High Blood Sugar Levels Increase Pancreatic Cancer Risk, May 17th, 2000, Journal Of The American Medical Association, Susan M. Gapstur, MD, Peter Gann, MD, William Love, MD, Kiang Liu, MD, Laura Coloanglo, MD & Alan Dyer, MD, This landmark 25 year study, with 40,000 subjects, conclusively proved lifestyle, exercise and dietary intake (particularly refined sweetener consumption and fat intake) have a direct medical correlation to the prevention of this form of cancer. The authors are member of Northwestern University Medical School.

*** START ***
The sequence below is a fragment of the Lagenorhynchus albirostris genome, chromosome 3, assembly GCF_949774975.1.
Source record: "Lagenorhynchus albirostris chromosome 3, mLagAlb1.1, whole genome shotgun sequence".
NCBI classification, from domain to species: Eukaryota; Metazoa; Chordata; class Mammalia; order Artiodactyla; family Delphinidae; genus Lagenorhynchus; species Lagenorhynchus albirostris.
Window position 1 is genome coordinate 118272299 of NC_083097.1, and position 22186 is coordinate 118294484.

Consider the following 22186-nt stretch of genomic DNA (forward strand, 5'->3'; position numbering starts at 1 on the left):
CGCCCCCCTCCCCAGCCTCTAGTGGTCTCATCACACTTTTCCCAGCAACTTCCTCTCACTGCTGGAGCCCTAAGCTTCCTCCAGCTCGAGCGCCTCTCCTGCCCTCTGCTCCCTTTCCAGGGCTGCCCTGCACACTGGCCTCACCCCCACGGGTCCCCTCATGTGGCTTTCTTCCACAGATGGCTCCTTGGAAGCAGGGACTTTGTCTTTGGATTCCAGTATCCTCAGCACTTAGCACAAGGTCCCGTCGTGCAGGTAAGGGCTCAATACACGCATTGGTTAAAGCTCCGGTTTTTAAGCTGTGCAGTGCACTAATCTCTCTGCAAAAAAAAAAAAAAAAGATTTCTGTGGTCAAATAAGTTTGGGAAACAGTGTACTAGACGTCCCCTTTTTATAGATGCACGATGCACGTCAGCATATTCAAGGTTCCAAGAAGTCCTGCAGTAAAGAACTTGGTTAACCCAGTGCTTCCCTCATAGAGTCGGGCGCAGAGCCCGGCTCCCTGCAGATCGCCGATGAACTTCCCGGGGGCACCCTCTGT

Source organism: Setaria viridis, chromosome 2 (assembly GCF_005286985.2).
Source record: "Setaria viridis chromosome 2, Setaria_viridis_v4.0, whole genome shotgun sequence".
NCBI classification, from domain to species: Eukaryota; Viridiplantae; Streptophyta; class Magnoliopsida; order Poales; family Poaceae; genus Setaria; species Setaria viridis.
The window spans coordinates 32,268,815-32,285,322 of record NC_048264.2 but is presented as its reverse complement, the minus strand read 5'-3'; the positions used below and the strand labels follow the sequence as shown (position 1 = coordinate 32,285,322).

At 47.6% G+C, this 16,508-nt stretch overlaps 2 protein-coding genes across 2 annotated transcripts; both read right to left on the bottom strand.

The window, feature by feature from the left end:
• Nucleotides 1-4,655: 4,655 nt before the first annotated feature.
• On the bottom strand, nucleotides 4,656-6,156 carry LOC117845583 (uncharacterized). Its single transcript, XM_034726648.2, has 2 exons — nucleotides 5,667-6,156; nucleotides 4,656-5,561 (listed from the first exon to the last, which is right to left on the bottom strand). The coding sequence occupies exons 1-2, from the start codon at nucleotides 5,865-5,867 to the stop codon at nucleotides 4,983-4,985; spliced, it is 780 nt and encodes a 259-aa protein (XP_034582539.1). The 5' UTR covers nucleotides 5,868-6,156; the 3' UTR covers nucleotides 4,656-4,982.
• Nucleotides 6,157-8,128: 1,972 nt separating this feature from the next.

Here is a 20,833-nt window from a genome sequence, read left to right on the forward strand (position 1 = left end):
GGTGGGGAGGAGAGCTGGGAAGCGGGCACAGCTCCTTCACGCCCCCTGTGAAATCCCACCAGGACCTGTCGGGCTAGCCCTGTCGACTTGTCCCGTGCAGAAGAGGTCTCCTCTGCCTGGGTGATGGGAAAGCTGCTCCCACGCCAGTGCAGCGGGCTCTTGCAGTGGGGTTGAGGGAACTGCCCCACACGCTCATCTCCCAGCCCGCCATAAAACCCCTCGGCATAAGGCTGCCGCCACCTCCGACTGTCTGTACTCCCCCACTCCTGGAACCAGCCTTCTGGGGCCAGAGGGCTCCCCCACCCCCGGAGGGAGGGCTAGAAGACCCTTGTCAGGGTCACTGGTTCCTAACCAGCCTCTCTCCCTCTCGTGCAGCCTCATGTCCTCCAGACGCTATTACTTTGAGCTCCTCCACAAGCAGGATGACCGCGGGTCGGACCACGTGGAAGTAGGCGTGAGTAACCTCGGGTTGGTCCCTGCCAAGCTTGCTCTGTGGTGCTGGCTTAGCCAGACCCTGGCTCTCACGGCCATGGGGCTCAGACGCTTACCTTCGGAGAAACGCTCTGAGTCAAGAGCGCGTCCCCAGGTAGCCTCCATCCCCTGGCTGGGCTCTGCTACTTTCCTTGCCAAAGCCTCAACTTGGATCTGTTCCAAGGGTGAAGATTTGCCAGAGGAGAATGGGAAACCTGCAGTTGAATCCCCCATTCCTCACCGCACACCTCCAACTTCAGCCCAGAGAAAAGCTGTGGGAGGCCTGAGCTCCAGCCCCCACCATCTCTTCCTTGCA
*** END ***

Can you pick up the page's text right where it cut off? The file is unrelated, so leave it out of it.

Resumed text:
Approximately 24.9 billion pounds is the current production (2004) per annum in the USA of High Fructose Corn Syrup. Divide this number by the estimate population of 300 million and this gives you an average consumption per capita per annum of 82.67 pounds of HFCS consumed per year for each man, woman and child in the USA.